Pragmatic 35: Written by Kernel Hackers for Kernel Hackers

1 September, 2014

CURRENT

Why write open source code and when you should start. If you’re interested in Python, John’s found just the man, Nick Coghlan of Red Hat joins John to discuss open source, python and how a casual interest can turn into big part of your career and your life.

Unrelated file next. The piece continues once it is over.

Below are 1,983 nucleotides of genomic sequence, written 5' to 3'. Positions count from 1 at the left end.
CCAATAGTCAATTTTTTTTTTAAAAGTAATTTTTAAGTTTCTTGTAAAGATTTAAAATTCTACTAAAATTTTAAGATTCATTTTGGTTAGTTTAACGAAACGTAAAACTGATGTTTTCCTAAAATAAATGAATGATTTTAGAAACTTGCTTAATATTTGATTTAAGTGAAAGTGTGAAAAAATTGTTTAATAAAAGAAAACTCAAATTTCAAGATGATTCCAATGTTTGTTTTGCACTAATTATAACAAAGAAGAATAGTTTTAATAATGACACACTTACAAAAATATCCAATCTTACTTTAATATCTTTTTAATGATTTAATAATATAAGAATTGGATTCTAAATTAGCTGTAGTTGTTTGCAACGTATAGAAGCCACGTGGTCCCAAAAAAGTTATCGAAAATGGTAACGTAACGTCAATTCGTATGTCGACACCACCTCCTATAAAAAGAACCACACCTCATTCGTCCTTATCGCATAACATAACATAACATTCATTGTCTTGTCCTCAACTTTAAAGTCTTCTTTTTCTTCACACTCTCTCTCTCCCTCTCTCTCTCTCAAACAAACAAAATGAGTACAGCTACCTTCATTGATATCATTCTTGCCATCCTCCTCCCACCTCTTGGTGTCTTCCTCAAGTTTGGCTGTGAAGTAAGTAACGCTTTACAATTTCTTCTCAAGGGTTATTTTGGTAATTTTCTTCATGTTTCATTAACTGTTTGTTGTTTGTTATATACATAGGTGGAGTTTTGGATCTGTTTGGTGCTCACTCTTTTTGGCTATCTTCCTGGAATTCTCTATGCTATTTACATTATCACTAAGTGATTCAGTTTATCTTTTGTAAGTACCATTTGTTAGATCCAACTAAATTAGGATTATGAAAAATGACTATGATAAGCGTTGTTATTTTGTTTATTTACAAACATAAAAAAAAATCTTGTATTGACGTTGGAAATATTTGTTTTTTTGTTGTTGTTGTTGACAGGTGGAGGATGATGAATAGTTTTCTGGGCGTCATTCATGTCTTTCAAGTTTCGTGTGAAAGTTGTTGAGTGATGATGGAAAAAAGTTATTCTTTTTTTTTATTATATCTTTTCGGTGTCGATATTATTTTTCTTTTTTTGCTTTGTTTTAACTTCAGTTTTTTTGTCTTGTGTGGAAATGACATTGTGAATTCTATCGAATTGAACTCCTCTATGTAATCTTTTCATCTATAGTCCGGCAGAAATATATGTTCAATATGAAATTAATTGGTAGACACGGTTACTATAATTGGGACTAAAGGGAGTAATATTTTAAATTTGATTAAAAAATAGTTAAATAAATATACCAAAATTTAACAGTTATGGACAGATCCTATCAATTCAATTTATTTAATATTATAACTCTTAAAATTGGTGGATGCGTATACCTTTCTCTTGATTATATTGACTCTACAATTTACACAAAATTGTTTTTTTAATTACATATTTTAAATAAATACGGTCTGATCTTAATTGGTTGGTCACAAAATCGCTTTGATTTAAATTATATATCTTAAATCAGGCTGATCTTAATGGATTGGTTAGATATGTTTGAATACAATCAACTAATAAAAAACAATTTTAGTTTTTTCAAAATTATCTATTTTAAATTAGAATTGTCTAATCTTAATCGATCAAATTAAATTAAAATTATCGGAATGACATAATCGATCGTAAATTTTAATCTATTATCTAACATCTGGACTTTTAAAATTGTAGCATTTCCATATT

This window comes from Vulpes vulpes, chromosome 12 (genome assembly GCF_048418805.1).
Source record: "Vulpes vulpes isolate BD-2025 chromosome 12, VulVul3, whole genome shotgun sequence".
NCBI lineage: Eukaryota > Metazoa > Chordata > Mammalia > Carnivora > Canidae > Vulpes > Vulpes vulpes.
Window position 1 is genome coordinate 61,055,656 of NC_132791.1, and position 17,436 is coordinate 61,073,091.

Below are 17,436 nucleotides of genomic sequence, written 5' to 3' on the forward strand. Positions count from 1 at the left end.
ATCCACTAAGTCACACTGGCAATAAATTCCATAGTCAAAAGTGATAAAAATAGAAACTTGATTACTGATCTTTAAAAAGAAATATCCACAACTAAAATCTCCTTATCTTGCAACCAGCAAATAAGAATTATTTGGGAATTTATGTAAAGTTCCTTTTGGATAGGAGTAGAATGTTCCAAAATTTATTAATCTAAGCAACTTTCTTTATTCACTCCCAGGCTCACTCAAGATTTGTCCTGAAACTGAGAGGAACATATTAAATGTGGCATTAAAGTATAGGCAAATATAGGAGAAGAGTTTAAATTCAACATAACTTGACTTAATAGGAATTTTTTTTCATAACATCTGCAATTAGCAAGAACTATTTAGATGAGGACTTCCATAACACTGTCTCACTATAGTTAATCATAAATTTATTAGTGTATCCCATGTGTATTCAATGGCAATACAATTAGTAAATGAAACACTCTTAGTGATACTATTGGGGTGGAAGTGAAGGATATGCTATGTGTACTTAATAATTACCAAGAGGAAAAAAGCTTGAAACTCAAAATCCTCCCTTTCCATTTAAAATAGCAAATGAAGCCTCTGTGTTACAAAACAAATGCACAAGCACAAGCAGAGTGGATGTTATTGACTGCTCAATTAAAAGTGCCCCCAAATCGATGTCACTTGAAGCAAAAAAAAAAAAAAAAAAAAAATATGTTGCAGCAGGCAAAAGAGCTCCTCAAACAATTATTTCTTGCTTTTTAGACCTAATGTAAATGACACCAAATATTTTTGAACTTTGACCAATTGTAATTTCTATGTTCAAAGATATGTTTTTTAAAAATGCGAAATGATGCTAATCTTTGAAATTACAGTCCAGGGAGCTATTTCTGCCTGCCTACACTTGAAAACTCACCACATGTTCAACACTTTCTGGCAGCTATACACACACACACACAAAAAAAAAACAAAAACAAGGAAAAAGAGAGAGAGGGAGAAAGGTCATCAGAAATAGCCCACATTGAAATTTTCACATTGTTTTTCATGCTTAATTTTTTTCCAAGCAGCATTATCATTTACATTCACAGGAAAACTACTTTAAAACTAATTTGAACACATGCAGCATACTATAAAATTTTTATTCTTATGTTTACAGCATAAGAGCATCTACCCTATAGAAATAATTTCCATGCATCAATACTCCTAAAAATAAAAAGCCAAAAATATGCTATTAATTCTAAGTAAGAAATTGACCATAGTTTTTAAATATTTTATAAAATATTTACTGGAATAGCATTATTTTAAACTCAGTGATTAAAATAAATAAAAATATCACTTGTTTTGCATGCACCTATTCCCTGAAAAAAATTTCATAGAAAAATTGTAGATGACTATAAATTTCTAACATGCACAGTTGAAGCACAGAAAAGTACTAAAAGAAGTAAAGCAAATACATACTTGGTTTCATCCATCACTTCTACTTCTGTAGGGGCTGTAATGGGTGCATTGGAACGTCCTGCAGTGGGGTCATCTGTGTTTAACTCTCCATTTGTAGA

Transcript available